FAIRBANKS, Alaska- To most people, a rainbow is a beautiful sight, but it makes some men and women absolutely giddy. We're talking about a group of scientists who study the effects of light in nature. This week, some of them are meeting at UAF.
Researcher with the Geophysical Institute at UAF, Ken Sassen, says they are a unique bunch of scientists who "are very curious about even the little things. If there is one picture of a halo that we can't explain. It really bothers us, so we're gonna try to come up with an explanation."
They've built some creative machines to find explanations. These can be complex depending on the lighting effect they want to recreate, but they all need a strong light source, to represent the sun, and something to bounce that light. In one case, a stream of water reflects and refracts rainbows onto the a plastic wall. A piece of shaped plastic can mimic the shape of an ice crystal in the atmosphere.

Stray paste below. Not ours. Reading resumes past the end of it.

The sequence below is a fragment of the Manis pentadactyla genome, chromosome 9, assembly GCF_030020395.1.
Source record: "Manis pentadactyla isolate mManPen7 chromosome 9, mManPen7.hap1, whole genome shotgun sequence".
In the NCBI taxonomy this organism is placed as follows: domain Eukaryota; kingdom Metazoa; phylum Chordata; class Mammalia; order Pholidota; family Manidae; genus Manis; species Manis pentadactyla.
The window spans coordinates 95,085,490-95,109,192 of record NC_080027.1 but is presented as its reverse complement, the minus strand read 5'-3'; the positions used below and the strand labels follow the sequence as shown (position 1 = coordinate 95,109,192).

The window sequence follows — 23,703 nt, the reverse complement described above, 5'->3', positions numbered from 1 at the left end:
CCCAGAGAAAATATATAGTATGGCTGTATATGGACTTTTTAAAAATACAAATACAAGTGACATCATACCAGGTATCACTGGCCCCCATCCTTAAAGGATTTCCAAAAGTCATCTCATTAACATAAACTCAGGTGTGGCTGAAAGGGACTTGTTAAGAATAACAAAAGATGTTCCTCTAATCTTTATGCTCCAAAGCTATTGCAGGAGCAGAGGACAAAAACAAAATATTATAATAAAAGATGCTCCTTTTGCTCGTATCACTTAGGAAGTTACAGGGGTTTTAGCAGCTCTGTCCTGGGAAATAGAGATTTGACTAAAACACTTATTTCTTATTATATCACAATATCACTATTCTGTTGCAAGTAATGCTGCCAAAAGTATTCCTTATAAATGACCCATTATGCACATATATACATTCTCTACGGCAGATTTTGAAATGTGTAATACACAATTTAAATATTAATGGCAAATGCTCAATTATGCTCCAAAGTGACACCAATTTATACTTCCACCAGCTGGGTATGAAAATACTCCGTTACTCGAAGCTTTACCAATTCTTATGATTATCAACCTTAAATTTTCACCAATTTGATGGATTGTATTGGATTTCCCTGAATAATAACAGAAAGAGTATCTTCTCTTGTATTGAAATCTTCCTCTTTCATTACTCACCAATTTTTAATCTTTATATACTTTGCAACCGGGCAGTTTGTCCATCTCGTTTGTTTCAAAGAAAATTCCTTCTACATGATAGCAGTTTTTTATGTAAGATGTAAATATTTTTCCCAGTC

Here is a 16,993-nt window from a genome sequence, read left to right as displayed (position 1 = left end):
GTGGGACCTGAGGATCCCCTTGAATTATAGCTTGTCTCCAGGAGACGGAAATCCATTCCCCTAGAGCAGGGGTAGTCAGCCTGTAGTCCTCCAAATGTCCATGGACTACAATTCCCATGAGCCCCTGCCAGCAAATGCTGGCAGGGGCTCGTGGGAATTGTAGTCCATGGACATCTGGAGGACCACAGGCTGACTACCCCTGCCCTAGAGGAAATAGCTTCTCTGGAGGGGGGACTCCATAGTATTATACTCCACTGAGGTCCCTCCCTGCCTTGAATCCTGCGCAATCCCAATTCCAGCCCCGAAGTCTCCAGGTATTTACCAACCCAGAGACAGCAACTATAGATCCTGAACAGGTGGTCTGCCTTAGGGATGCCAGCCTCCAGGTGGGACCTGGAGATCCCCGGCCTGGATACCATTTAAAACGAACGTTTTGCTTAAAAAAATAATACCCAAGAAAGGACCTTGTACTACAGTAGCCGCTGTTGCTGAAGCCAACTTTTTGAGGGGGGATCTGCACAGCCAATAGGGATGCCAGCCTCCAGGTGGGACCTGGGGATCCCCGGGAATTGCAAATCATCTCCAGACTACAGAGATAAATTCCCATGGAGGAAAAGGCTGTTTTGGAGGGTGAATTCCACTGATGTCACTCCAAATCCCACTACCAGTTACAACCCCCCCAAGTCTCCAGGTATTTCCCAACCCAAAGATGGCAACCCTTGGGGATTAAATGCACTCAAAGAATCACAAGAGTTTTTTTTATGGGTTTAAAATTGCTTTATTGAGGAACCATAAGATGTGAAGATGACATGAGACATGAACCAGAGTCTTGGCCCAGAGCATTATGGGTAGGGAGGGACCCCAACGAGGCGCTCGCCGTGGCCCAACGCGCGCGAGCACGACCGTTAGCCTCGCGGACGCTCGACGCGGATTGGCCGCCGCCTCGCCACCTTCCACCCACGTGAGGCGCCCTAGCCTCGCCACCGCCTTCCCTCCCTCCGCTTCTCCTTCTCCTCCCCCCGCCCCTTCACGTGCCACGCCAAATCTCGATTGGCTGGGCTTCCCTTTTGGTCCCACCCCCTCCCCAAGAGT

"By studying using big models we can change the shape a little bit and see how that effects the kind of halo you get," Sassen said.
About 45 scientists from around the world are participating in this week’s light and color conference. They have these meeting every three or four years and this time a lot of scientists wanted to see Alaska. Newscenter 11's Tyson Paris–Hansen went to their public demonstration on Monday. You can see his report Wednesday night on the Fairbanks Evening News.